As District 33's assemblyman, Gurr wants to improve transportation across the state. Specifically, he'd like to work on improving infrastructure for Highway 95 and restoring direct air travel to Elko. Right now there is a daily flight between Elko and Salt Lake City, but Gurr would like to see air service to Las Vegas as well, noting that Elko residents must drive six hours to go to the major metropolitan area, while a flight between Reno and Las Vegas takes only an hour.

Gurr also wants to listen to the multiple perspectives from his district and bring that rural voice to the Legislature this session.

"There's almost 46,000 square miles in this district. Which means if there really are 74,000 people in this district now that I represent about one and a half per square miles of people out here, so lots of different perspectives."



Gurr said education funding is one of the top issues the Legislature has the power to fix. Gurr would like to see more money going to the individual student rather than education administration, and wants to change policy rather than “throwing money into education.”

Gurr said he is pro school choice. Though he appreciates the work being done in public schools and said his experience at Elko High School was a good one, he argued traditional public schooling isn’t for everyone.

“There's a lot of kids that aren't geared and shouldn't be pushed to learn that way,” Gurr said. “If there's an opportunity for them to learn in a way that communicates with their brain — it's like me going to college, it was a total waste of time. Because my brain wasn't ready to be graded on my attendance anymore, [it] was ready to be challenged.”

Health care

While there are health care shortages nationwide, Gurr said rural areas have been hit by the shortages particularly hard, specifically in rural Nevada where residents must travel long  distances to get quality health care as rural hospitals and health districts shut down.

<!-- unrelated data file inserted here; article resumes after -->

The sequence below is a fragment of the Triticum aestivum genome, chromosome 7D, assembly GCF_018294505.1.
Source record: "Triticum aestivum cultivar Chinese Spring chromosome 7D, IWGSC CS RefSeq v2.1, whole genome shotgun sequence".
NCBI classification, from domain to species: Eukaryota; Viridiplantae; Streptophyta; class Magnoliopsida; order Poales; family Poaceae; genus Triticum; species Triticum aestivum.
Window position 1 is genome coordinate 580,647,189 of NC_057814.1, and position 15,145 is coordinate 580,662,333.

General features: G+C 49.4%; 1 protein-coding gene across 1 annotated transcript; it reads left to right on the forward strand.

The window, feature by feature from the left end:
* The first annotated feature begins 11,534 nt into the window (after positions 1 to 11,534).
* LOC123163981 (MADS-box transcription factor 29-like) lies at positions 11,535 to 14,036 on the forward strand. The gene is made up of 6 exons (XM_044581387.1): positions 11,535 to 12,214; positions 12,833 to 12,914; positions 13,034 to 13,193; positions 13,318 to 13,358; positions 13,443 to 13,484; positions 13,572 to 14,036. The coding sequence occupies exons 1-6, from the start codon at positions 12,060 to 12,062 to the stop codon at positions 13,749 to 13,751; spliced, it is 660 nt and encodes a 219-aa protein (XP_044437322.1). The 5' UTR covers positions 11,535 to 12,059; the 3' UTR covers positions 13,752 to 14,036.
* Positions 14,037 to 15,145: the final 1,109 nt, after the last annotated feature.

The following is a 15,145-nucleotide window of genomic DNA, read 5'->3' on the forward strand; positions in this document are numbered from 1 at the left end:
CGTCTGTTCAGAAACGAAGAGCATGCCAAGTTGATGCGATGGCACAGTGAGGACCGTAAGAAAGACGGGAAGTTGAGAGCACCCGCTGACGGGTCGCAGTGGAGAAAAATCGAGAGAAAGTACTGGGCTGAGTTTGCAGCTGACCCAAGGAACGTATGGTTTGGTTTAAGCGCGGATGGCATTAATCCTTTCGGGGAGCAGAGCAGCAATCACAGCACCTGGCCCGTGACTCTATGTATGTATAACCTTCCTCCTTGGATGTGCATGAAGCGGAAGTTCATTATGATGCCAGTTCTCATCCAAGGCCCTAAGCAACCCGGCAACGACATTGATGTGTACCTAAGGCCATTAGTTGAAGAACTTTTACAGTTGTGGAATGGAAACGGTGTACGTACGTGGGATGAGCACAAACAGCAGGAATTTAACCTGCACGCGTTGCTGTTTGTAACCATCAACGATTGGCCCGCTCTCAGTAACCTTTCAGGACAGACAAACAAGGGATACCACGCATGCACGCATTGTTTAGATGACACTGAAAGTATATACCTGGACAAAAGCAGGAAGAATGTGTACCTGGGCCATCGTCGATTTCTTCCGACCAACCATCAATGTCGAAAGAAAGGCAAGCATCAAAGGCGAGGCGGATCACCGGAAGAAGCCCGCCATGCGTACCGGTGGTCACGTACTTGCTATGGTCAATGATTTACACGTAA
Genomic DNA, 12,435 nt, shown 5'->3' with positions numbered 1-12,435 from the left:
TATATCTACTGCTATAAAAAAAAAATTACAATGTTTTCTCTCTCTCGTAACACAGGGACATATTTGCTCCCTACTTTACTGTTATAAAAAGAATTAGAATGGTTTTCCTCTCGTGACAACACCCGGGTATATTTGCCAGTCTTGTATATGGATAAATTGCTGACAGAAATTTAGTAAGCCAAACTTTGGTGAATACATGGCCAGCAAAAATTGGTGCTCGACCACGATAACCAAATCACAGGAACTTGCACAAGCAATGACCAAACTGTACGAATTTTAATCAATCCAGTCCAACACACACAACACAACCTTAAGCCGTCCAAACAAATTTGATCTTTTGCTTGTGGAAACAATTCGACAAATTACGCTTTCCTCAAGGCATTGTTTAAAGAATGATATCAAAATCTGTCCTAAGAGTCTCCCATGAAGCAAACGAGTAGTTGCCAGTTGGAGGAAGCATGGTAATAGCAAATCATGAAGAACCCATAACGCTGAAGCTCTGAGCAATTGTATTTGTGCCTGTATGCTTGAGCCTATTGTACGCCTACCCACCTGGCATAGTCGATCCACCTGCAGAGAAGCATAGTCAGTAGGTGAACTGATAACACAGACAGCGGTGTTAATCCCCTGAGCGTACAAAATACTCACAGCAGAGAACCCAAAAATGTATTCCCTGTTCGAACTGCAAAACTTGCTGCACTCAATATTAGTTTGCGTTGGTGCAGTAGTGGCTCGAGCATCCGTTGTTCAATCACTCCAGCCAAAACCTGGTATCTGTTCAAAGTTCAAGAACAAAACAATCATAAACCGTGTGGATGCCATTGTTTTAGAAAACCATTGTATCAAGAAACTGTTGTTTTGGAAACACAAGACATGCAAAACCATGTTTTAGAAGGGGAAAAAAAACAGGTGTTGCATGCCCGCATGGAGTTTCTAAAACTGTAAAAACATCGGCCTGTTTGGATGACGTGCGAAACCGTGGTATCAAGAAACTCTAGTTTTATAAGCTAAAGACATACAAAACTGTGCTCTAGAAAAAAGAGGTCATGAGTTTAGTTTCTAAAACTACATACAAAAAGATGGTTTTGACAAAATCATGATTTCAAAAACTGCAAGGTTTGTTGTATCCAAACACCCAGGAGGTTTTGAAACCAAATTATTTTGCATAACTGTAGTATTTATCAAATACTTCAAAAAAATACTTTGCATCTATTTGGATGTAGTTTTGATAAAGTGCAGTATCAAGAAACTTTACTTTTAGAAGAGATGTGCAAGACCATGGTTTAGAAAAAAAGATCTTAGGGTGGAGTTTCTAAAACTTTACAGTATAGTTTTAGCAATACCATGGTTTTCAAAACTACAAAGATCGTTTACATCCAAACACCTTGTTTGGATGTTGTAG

Gurr said he plans to meet with hospital officials in Elko to discuss their needs, but wants to work on the rural health care problem as a community rather than through government intervention.

“The best health care we can get for the money we can afford is what we need to do,” Gurr said. “Doctor shortages, nurse shortages. We're in the same boat. But we need to come together as a community [to] find a solution, not keep asking the government to send us stuff. Because that never works.”


Gurr said that though he is broadly in favor of no new taxes, the topic is a bit more complex than that.

“Let's use hunters [as an example, they] come to the Legislature and say, ‘Listen, we want to charge ourselves $3 fee for horse removal on the range,’ stuff like that,” Gurr said. “Is that a tax? Yes. Is it paid by the general public? No, it is paid by the specific group that asked for it. So that's where I’m able to say I'm not in favor of any new taxes.”

Veteran affairs

Gurr said he will support any issues to help veterans 100 percent, though he acknowledged he hasn’t heard any specific concerns yet.

“And we won't have to go get new taxes. There's plenty of money out there to help, and we should,” Gurr said.